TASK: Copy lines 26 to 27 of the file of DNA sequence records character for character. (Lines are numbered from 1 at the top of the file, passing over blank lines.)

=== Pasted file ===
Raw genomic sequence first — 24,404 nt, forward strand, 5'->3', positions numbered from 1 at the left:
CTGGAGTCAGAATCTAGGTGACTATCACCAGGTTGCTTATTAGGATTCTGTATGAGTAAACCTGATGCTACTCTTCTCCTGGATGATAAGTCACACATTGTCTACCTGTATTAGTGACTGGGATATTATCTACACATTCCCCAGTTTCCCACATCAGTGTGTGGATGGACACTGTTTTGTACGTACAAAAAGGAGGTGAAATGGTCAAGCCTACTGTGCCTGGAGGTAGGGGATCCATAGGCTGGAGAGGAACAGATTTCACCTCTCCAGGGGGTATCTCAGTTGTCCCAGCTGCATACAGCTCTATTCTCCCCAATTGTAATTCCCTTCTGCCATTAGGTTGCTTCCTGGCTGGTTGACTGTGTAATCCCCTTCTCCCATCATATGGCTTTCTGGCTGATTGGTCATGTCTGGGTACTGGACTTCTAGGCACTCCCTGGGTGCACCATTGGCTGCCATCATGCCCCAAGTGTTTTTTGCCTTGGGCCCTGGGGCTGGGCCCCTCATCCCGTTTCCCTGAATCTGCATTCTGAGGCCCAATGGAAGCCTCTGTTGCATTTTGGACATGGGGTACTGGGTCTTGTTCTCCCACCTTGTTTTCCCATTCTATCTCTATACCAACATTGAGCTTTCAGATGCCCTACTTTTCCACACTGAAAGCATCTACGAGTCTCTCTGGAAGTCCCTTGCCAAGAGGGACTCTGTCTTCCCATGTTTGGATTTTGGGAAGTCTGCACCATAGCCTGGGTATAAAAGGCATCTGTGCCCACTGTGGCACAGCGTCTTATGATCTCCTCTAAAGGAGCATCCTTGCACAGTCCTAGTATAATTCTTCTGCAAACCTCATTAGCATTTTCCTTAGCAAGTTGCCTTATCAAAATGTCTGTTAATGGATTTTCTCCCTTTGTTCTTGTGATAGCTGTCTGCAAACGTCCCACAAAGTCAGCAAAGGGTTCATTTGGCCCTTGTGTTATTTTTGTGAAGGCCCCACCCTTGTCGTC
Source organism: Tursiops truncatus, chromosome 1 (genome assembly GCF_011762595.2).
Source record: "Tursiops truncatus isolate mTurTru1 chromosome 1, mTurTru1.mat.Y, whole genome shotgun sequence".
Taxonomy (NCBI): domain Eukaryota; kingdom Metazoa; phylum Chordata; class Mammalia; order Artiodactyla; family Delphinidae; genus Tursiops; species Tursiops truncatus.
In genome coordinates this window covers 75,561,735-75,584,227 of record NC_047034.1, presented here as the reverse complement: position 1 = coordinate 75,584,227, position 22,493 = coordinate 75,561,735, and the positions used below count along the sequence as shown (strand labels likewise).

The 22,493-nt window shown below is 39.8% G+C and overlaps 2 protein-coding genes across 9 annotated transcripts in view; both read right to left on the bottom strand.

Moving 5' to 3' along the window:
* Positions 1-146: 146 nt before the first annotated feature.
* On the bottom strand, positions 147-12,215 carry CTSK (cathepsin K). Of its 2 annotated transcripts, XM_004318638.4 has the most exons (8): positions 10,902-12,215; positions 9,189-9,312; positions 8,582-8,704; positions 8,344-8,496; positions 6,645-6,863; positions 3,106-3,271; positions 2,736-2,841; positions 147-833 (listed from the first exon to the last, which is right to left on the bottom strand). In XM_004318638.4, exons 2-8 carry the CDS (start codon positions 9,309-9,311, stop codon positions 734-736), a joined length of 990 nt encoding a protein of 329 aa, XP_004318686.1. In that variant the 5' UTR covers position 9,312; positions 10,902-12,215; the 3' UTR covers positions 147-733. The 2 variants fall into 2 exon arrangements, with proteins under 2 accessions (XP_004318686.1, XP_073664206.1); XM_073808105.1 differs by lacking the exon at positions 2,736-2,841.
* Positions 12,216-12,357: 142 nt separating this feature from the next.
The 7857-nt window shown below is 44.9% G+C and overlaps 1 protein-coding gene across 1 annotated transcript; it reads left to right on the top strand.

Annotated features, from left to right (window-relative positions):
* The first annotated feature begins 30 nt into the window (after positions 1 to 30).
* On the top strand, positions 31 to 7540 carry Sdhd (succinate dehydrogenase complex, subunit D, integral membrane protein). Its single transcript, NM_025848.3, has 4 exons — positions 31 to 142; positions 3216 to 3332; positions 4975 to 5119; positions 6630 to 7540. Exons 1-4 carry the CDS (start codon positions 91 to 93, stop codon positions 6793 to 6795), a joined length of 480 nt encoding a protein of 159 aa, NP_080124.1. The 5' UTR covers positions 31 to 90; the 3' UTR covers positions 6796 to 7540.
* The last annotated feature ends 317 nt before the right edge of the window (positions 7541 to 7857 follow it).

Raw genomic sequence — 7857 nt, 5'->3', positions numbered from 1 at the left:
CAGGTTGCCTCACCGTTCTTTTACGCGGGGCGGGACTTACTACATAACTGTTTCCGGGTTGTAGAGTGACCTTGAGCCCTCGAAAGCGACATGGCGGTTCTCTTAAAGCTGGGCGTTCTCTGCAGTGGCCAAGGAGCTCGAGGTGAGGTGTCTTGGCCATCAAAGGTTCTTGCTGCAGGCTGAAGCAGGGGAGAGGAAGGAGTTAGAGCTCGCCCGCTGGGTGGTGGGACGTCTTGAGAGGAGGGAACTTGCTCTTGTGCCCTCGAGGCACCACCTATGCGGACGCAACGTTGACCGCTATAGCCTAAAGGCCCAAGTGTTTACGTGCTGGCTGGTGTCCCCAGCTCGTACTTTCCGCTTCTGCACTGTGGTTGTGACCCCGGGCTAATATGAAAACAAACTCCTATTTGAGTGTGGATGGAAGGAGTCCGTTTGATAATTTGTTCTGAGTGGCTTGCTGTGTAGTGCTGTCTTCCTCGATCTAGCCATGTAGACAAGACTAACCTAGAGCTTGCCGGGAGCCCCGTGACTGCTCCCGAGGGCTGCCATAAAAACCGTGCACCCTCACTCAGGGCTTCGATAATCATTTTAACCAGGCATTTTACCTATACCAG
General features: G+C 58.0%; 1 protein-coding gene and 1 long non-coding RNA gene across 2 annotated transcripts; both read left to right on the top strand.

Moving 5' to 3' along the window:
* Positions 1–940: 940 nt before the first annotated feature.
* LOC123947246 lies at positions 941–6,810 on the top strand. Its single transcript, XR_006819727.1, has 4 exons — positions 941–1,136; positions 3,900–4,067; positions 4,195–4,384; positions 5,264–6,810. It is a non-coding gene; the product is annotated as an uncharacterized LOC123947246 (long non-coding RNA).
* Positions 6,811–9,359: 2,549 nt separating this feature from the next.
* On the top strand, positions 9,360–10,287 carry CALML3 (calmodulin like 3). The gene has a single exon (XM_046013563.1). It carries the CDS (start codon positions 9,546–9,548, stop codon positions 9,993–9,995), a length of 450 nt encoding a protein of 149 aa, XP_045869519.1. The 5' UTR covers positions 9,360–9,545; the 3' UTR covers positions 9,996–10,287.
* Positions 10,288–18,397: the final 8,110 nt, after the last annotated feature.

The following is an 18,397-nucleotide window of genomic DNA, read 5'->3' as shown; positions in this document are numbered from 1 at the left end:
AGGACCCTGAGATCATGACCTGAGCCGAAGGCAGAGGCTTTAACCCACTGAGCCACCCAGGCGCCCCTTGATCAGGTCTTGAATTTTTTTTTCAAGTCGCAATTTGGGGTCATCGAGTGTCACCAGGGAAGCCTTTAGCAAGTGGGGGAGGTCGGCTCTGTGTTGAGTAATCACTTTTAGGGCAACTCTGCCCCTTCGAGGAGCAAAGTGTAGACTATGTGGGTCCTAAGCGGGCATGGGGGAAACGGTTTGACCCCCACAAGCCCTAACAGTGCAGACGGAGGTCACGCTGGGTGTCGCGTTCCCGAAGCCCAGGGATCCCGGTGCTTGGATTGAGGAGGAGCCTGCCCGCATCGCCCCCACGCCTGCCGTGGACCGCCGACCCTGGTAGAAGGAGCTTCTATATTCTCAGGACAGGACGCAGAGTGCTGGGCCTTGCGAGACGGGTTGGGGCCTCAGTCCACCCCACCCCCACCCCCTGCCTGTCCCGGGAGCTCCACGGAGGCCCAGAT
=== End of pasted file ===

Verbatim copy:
The following is an 18,397-nucleotide window of genomic DNA, read 5'->3' as shown; positions in this document are numbered from 1 at the left end:
AGGACCCTGAGATCATGACCTGAGCCGAAGGCAGAGGCTTTAACCCACTGAGCCACCCAGGCGCCCCTTGATCAGGTCTTGAATTTTTTTTTCAAGTCGCAATTTGGGGTCATCGAGTGTCACCAGGGAAGCCTTTAGCAAGTGGGGGAGGTCGGCTCTGTGTTGAGTAATCACTTTTAGGGCAACTCTGCCCCTTCGAGGAGCAAAGTGTAGACTATGTGGGTCCTAAGCGGGCATGGGGGAAACGGTTTGACCCCCACAAGCCCTAACAGTGCAGACGGAGGTCACGCTGGGTGTCGCGTTCCCGAAGCCCAGGGATCCCGGTGCTTGGATTGAGGAGGAGCCTGCCCGCATCGCCCCCACGCCTGCCGTGGACCGCCGACCCTGGTAGAAGGAGCTTCTATATTCTCAGGACAGGACGCAGAGTGCTGGGCCTTGCGAGACGGGTTGGGGCCTCAGTCCACCCCACCCCCACCCCCTGCCTGTCCCGGGAGCTCCACGGAGGCCCAGAT